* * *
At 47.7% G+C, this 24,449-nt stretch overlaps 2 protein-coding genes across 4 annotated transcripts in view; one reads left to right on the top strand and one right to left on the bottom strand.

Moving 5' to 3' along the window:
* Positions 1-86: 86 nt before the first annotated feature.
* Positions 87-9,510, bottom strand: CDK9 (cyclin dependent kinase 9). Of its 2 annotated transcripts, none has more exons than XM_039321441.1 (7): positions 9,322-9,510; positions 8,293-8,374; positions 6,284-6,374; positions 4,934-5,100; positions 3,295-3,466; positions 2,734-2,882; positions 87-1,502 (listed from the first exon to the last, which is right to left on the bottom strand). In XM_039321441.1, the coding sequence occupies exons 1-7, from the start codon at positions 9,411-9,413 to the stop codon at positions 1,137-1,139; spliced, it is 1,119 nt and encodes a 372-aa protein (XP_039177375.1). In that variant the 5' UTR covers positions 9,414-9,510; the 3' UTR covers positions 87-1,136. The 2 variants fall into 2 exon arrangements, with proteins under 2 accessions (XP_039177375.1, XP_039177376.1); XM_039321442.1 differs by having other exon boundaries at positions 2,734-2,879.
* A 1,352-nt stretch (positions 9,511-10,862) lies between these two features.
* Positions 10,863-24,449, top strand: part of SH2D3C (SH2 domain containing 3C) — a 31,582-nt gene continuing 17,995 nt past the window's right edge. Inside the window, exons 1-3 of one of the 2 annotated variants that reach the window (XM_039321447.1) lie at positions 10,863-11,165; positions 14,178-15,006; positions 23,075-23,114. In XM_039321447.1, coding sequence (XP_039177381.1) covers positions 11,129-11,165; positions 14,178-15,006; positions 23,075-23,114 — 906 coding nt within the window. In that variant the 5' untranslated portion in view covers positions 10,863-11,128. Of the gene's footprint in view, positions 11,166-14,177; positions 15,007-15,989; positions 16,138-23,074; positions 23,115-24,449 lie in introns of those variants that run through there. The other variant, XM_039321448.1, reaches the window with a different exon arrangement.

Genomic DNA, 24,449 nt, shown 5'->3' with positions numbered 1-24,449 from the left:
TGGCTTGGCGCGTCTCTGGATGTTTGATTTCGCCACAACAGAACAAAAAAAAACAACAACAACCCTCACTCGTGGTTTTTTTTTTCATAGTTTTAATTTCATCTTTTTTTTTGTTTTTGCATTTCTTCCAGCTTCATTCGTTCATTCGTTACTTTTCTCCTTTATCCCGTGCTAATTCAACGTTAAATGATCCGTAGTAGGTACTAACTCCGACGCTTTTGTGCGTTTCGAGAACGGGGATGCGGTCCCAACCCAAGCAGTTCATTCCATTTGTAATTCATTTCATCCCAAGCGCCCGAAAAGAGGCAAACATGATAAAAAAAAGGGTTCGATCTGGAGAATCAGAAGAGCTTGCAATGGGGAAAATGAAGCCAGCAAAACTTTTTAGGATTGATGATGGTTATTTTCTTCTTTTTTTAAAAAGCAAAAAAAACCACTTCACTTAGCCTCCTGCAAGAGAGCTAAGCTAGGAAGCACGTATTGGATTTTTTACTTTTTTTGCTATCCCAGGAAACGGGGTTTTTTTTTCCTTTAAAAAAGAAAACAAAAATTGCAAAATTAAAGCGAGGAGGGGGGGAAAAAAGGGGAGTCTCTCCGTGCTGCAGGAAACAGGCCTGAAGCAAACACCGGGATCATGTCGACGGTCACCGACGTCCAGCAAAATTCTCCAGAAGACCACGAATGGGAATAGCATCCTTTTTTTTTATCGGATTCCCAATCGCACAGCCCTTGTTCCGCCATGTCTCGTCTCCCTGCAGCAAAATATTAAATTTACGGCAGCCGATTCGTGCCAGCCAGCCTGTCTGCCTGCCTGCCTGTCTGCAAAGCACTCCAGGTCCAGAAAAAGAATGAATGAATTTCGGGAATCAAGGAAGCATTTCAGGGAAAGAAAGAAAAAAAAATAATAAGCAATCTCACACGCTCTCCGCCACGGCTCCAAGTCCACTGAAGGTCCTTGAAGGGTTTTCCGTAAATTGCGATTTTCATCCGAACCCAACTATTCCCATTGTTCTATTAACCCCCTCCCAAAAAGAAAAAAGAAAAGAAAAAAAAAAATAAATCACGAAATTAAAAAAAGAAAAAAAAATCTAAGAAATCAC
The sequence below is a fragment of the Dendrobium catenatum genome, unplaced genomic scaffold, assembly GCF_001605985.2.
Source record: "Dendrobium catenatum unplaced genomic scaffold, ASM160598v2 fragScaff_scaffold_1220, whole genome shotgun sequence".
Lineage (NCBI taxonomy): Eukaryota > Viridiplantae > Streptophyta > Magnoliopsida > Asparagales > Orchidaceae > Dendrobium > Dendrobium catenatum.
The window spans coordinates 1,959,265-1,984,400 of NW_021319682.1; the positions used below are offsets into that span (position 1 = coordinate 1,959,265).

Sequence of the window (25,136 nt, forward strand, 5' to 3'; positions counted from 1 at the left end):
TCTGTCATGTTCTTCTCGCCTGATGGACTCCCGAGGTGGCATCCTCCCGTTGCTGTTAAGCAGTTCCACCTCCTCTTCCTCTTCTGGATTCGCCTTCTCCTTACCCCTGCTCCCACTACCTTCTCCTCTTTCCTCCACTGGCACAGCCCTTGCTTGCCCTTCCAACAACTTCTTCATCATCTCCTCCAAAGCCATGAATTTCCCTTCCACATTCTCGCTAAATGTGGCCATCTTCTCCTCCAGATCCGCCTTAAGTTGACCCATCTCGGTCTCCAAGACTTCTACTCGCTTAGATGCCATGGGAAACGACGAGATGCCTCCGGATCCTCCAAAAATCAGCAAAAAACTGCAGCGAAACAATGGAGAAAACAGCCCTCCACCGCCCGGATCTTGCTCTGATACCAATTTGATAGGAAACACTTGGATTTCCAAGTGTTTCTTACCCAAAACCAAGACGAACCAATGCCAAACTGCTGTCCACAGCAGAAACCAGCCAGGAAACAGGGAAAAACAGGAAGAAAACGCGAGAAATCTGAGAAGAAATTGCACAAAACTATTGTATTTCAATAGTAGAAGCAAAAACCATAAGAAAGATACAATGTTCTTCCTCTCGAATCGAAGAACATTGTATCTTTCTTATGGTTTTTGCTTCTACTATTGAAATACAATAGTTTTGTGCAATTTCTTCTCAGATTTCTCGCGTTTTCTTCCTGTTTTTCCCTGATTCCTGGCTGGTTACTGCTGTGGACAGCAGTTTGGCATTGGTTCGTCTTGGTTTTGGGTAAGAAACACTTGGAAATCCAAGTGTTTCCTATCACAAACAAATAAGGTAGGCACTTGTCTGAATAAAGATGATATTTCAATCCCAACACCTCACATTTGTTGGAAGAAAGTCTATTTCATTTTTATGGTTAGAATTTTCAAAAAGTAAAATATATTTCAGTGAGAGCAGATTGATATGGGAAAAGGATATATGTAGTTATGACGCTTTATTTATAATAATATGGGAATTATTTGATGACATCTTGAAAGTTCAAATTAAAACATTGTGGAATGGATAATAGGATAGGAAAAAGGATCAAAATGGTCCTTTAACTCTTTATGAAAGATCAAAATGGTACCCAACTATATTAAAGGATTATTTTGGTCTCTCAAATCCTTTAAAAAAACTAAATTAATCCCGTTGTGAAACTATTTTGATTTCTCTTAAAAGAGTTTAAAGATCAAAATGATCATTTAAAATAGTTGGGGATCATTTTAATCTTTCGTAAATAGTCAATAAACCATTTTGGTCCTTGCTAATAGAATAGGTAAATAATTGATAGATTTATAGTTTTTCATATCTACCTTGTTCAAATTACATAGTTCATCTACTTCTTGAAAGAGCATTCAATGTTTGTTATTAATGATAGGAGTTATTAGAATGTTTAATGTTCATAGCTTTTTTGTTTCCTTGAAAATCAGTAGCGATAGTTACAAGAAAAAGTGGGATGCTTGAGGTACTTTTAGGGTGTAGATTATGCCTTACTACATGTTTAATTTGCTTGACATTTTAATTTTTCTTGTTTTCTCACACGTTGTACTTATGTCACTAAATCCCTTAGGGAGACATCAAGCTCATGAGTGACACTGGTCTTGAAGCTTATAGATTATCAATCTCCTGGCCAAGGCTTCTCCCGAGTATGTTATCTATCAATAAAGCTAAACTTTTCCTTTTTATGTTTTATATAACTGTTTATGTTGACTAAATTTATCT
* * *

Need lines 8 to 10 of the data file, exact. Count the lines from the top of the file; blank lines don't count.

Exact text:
TGGCTTGGCGCGTCTCTGGATGTTTGATTTCGCCACAACAGAACAAAAAAAAACAACAACAACCCTCACTCGTGGTTTTTTTTTTCATAGTTTTAATTTCATCTTTTTTTTTGTTTTTGCATTTCTTCCAGCTTCATTCGTTCATTCGTTACTTTTCTCCTTTATCCCGTGCTAATTCAACGTTAAATGATCCGTAGTAGGTACTAACTCCGACGCTTTTGTGCGTTTCGAGAACGGGGATGCGGTCCCAACCCAAGCAGTTCATTCCATTTGTAATTCATTTCATCCCAAGCGCCCGAAAAGAGGCAAACATGATAAAAAAAAGGGTTCGATCTGGAGAATCAGAAGAGCTTGCAATGGGGAAAATGAAGCCAGCAAAACTTTTTAGGATTGATGATGGTTATTTTCTTCTTTTTTTAAAAAGCAAAAAAAACCACTTCACTTAGCCTCCTGCAAGAGAGCTAAGCTAGGAAGCACGTATTGGATTTTTTACTTTTTTTGCTATCCCAGGAAACGGGGTTTTTTTTTCCTTTAAAAAAGAAAACAAAAATTGCAAAATTAAAGCGAGGAGGGGGGGAAAAAAGGGGAGTCTCTCCGTGCTGCAGGAAACAGGCCTGAAGCAAACACCGGGATCATGTCGACGGTCACCGACGTCCAGCAAAATTCTCCAGAAGACCACGAATGGGAATAGCATCCTTTTTTTTTATCGGATTCCCAATCGCACAGCCCTTGTTCCGCCATGTCTCGTCTCCCTGCAGCAAAATATTAAATTTACGGCAGCCGATTCGTGCCAGCCAGCCTGTCTGCCTGCCTGCCTGTCTGCAAAGCACTCCAGGTCCAGAAAAAGAATGAATGAATTTCGGGAATCAAGGAAGCATTTCAGGGAAAGAAAGAAAAAAAAATAATAAGCAATCTCACACGCTCTCCGCCACGGCTCCAAGTCCACTGAAGGTCCTTGAAGGGTTTTCCGTAAATTGCGATTTTCATCCGAACCCAACTATTCCCATTGTTCTATTAACCCCCTCCCAAAAAGAAAAAAGAAAAGAAAAAAAAAAATAAATCACGAAATTAAAAAAAGAAAAAAAAATCTAAGAAATCAC
The sequence below is a fragment of the Dendrobium catenatum genome, unplaced genomic scaffold, assembly GCF_001605985.2.
Source record: "Dendrobium catenatum unplaced genomic scaffold, ASM160598v2 fragScaff_scaffold_1220, whole genome shotgun sequence".